The first job after law school can be horrendous—not simply because of the intense workload and long hours, but also the drudgery. A huge amount of legal work given to those on the lowest rung of the ladder consists of reading through hundreds of pages of notes, articles, and case precedents, to provide senior lawyers with legal details that can help build their case.
Fortunately, artificial intelligence is up to the task. So much so that century-old law firm BakerHostetler has formally hired its first “digital attorney,” ROSS, as an artificially intelligent legal researcher.
ROSS is working with BakerHostetler’s bankruptcy team as part of a partnership first announced last month, at Vanderbilt Law School’s “Watson, Esq.” conference on law and artificial intelligence. Andrew Arruda, co-founder of ROSS Intelligence, the company behind the AI lawyer, said in an email that other law firms are also planning to sign licenses with ROSS.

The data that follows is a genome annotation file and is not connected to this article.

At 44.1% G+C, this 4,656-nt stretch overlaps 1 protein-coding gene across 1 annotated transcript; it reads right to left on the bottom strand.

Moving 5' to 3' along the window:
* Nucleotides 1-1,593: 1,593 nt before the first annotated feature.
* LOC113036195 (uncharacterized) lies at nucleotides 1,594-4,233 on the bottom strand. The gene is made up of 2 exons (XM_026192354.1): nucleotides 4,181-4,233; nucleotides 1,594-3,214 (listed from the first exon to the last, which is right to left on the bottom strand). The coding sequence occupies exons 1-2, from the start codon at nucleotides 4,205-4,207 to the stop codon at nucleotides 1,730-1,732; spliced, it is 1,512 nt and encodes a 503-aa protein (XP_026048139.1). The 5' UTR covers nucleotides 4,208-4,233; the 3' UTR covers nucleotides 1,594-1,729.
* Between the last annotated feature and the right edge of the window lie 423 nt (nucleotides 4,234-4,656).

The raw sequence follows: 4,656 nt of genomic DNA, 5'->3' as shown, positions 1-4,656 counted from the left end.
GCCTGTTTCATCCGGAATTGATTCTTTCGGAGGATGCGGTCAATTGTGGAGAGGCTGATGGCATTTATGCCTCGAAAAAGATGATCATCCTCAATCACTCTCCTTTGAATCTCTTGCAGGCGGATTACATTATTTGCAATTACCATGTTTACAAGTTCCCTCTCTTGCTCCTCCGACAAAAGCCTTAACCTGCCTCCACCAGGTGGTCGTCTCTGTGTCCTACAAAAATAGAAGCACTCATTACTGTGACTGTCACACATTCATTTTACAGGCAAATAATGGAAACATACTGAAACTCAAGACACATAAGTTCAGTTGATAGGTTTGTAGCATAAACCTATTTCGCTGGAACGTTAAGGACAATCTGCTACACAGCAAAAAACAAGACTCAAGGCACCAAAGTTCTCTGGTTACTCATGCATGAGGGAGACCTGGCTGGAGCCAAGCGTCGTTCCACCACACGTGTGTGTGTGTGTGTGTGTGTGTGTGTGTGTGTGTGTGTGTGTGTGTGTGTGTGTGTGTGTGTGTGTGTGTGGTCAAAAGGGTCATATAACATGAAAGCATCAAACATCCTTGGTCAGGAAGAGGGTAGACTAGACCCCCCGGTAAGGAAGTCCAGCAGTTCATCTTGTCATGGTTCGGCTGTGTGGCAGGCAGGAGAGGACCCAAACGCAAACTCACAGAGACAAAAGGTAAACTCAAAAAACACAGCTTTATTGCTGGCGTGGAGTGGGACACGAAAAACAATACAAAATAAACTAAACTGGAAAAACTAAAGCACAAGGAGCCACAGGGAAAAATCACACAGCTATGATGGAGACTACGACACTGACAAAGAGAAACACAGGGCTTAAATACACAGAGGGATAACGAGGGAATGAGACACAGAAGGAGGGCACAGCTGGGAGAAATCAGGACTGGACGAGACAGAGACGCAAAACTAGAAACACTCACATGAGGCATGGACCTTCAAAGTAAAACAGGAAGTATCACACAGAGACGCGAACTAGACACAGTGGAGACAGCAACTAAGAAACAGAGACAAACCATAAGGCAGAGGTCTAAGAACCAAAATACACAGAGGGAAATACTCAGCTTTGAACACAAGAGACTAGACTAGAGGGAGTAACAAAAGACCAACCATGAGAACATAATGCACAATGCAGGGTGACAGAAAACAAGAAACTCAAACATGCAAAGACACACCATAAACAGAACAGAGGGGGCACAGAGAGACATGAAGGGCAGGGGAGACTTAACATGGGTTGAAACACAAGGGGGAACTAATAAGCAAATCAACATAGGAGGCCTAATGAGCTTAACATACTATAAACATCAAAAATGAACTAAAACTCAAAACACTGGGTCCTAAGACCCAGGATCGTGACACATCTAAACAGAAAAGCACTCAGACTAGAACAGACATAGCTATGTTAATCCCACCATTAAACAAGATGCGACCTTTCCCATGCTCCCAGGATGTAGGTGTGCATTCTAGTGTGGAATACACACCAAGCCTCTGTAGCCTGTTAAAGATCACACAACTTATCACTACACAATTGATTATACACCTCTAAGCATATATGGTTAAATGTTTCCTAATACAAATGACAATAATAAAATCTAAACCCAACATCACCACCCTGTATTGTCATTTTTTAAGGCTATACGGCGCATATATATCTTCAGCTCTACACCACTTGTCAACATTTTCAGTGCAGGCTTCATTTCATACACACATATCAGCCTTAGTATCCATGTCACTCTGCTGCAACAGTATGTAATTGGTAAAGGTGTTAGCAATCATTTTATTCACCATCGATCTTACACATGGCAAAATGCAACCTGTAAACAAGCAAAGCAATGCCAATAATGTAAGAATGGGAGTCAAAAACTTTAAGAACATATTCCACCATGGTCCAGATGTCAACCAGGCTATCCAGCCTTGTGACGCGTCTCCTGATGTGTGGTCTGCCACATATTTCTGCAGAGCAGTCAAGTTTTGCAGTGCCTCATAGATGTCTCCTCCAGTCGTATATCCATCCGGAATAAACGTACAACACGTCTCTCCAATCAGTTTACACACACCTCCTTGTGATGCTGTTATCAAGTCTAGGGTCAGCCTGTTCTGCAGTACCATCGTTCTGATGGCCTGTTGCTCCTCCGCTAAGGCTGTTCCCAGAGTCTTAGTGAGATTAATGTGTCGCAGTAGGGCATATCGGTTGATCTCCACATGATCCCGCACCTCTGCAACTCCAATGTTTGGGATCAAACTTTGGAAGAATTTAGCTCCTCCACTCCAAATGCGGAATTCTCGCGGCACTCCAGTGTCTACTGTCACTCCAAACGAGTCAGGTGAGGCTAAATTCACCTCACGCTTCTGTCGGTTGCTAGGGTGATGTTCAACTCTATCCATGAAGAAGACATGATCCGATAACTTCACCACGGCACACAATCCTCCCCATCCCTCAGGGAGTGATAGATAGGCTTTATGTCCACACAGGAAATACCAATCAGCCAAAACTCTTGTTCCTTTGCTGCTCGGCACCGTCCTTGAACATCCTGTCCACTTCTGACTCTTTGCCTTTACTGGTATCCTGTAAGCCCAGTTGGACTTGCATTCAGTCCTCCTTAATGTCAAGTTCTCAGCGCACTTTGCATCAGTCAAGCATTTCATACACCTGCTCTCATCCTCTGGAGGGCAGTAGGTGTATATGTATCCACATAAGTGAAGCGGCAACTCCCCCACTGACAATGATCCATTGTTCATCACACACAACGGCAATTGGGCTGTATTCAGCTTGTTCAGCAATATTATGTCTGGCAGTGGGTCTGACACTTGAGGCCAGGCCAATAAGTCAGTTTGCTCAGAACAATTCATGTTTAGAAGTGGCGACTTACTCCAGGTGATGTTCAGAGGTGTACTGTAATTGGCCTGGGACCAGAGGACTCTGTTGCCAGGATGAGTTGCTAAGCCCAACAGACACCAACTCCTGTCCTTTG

Built on IBM’s Watson computer, ROSS responds to questions by analyzing billions of documents to come up with a precise answer. ROSS provides citations for its response, and improves the more it’s used, according to its website. ROSS can also keep track of any changes in the law that will affect an ongoing case.
Bob Craig, chief information officer at BakerHostetler, said in a statement that the firm believes “emerging technologies like cognitive computing and other forms of machine learning can help enhance the services we deliver to our clients.”
Of course, since an AI researcher can’t take on new clients or put together cases, it doesn’t strictly qualify as an attorney. But ROSS is still likely to be a welcome reprieve for recent grads at BakerHostetler—unless, of course, these young hires are ultimately replaced by AI.